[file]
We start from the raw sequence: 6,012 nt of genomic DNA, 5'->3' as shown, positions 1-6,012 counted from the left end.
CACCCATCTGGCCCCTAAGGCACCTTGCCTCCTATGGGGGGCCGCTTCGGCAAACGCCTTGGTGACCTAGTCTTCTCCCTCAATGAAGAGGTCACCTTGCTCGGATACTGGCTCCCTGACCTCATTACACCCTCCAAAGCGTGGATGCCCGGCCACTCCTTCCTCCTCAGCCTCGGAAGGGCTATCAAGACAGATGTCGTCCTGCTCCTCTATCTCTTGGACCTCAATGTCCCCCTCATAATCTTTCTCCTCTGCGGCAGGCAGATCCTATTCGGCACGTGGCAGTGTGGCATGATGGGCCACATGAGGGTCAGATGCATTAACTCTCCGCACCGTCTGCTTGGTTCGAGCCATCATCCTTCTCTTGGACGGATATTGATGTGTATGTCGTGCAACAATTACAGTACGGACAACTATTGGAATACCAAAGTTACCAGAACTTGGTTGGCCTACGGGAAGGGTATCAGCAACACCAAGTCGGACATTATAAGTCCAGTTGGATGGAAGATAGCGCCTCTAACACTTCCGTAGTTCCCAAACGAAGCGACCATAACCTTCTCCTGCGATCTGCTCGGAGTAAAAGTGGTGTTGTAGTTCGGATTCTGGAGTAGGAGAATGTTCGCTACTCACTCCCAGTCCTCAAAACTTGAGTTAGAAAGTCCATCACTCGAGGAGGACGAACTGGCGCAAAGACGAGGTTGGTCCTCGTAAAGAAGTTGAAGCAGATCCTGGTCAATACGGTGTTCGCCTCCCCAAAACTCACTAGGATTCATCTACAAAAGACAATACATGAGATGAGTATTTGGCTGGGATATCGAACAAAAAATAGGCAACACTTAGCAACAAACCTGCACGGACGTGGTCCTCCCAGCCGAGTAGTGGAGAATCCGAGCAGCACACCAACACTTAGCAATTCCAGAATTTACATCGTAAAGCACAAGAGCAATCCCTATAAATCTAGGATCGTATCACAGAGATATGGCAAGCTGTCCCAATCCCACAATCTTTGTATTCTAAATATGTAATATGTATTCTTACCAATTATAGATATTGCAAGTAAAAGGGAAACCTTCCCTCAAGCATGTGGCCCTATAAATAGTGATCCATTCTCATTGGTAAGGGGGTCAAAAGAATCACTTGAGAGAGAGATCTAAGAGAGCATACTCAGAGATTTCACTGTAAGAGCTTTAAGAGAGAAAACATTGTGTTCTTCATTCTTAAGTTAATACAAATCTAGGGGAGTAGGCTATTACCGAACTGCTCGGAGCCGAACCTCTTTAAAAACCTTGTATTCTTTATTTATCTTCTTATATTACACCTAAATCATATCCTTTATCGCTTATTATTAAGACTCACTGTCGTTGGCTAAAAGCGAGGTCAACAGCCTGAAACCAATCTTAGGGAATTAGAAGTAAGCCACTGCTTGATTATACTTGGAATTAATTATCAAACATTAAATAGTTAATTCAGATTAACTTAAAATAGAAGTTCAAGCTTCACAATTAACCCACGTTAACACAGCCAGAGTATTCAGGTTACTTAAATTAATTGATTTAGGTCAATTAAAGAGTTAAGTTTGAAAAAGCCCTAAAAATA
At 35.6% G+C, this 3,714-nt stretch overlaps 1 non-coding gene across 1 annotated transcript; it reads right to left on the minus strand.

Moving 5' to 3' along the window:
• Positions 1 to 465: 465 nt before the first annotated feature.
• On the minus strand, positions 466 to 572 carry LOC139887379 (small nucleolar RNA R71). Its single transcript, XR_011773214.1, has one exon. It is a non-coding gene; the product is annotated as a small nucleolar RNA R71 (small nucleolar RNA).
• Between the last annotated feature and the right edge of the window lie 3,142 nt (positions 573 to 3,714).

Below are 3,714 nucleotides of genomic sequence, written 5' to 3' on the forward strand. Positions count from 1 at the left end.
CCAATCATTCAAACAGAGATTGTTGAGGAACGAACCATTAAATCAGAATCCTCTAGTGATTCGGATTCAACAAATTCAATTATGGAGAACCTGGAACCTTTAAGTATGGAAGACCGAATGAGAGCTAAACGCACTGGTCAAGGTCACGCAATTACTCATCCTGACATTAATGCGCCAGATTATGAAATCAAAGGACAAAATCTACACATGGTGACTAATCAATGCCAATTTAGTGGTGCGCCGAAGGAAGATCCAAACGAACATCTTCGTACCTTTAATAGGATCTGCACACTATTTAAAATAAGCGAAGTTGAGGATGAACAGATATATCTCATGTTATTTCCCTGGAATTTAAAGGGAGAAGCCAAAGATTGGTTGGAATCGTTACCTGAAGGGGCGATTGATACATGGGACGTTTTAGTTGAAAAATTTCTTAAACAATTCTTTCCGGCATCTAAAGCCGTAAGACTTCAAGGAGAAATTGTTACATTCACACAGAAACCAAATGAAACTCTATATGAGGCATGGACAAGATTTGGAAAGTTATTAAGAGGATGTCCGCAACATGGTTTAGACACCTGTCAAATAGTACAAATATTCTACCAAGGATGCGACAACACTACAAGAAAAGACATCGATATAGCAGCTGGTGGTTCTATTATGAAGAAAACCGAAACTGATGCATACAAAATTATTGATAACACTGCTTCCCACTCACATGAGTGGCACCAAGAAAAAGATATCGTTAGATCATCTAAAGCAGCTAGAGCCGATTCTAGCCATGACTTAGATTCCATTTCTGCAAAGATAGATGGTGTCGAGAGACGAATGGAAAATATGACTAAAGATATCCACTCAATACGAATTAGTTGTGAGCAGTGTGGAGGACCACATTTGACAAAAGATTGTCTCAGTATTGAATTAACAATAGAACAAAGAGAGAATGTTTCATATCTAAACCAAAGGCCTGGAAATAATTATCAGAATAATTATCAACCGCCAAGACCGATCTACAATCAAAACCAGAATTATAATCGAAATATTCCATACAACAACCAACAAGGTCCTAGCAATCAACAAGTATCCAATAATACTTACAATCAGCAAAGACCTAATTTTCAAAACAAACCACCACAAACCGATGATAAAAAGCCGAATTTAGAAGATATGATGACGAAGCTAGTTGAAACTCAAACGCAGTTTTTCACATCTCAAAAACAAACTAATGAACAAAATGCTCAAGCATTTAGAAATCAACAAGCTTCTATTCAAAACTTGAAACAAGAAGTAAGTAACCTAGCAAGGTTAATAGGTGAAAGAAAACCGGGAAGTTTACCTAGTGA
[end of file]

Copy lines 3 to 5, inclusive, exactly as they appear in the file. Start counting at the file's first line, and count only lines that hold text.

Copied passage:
At 35.6% G+C, this 3,714-nt stretch overlaps 1 non-coding gene across 1 annotated transcript; it reads right to left on the minus strand.

Moving 5' to 3' along the window:
• Positions 1 to 465: 465 nt before the first annotated feature.